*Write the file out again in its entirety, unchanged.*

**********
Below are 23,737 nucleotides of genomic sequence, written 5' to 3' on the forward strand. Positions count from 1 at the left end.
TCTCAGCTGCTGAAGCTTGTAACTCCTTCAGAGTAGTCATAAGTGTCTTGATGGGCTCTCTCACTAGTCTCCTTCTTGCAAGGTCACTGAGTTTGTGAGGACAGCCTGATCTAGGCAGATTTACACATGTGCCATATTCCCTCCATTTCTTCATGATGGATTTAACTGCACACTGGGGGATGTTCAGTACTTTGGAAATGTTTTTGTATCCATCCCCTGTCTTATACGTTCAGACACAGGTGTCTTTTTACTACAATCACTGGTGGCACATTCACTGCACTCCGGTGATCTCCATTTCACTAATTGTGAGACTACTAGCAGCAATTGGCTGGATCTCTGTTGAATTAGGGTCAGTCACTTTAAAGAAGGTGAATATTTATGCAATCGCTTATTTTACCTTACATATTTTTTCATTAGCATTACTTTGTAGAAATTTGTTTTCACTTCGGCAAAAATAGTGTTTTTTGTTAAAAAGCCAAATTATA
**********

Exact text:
Below are 23,737 nucleotides of genomic sequence, written 5' to 3' on the forward strand. Positions count from 1 at the left end.
TCTCAGCTGCTGAAGCTTGTAACTCCTTCAGAGTAGTCATAAGTGTCTTGATGGGCTCTCTCACTAGTCTCCTTCTTGCAAGGTCACTGAGTTTGTGAGGACAGCCTGATCTAGGCAGATTTACACATGTGCCATATTCCCTCCATTTCTTCATGATGGATTTAACTGCACACTGGGGGATGTTCAGTACTTTGGAAATGTTTTTGTATCCATCCCCTGTCTTATACGTTCAGACACAGGTGTCTTTTTACTACAATCACTGGTGGCACATTCACTGCACTCCGGTGATCTCCATTTCACTAATTGTGAGACTACTAGCAGCAATTGGCTGGATCTCTGTTGAATTAGGGTCAGTCACTTTAAAGAAGGTGAATATTTATGCAATCGCTTATTTTACCTTACATATTTTTTCATTAGCATTACTTTGTAGAAATTTGTTTTCACTTCGGCAAAAATAGTGTTTTTTGTTAAAAAGCCAAATTATA